Ernest Hemingway had one.
So did Virginia Woolf, Charles Dickens and Thomas Wolfe.
If you use a standing desk to write then you’re in good company.
And if you’re still deliberating over whether to try one, then you’ve come to the right place.
Here I lay out the pros and cons of following in Hemingway’s footsteps.
Let’s start with the bad news first.
Given the average salary of a freelance writer, that’s a considerable investment.
Or you could do what I did and pay $53.99 for this cheap-but-sturdy keyboard tray and stick your monitor on a few phone books.
It’s not elegant, but it does the job.
There’s a steep learning curve
It took me a long time to get used to standing to write.
I know a writer friend who threw in the towel after a few weeks blaming bad knees and sore hips.
Also, it just feels plain odd.
When you’ve spent your entire life reading and writing from a sedentary position, it’s almost as if your creative brain needs a re-set before it can adjust to a different posture.
And then there’s your limbs. They’re not too happy either.
That’s why it’s really important to take regular breaks. Alternate your sitting and standing and ease into it gradually.
They don’t make much difference
According to a study from the Cochrane Database of Systematic Reviews, standing at your desk isn’t as beneficial as you might think.
Researchers discovered that standing required very little extra energy and had a negligible effect on either performance or health.
They encourage activity
Everyone would agree that sitting for long periods of time is bad for the body, with some studies suggesting that it can take years off your life.
Standing encourages movement. When I write, I’m not just rigid at my desk, I’m moving around, shifting from foot to foot, taking walking breaks and occasionally sitting.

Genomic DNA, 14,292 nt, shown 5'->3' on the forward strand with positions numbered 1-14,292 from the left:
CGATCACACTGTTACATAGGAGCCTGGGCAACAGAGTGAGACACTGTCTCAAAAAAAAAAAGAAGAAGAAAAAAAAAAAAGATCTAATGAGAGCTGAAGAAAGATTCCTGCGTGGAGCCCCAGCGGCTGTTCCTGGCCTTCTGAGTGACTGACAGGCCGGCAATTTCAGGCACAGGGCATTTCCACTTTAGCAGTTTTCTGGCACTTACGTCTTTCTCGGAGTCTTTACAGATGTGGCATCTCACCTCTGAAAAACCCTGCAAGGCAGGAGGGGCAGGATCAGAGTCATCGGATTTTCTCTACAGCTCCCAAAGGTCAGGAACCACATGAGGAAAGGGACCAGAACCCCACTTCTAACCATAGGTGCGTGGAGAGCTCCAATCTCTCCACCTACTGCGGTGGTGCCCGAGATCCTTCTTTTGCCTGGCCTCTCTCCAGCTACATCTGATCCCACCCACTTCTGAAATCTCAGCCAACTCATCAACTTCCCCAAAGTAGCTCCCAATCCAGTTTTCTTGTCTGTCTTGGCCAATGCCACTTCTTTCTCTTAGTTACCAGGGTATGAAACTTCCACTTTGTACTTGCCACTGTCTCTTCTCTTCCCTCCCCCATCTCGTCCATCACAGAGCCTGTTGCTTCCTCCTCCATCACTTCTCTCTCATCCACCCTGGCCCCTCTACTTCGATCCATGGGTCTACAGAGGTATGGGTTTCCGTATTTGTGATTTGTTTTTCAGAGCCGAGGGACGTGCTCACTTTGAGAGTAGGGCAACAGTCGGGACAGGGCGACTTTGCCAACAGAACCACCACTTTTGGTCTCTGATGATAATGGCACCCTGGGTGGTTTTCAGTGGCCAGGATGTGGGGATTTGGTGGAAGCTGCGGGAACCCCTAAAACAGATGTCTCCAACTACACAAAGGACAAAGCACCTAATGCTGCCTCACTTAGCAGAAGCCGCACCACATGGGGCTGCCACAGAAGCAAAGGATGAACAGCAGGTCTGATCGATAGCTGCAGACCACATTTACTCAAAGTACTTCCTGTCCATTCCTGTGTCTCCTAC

And the more movement you can get in the day, the better.
They promote greater mental clarity
Remember what I said about a brain re-set?
Well, that’s what my standing desk gave me. I’m at the point now where I think better on my feet.
I can concentrate longer, be more focused and multi-task better.
They encourage better posture
Sitting for long spells is not the best way to treat your back and neck.
Hunched over, bent forward and straining at the screen, your spine has been through a lot by the time you clock out.
Stretching regularly can help, but it’s no substitute for standing and moving during the day.
It’s important to set up your standing desk correctly to reduce any tension on your back and neck.
Your computer screen should be between 15 and 30 inches from your face, and at eye level. Your wrists should be flat and your elbows at a 90 degree angle.
Having tried, and loved, standing to write, I’m now keen to see if walking has a similarly beneficial effect on the creative process.
A treadmill desk might just make it onto my Christmas list this year.
And if that’s not enough of a challenge, there’s always the desk bike (no, I’m not joking).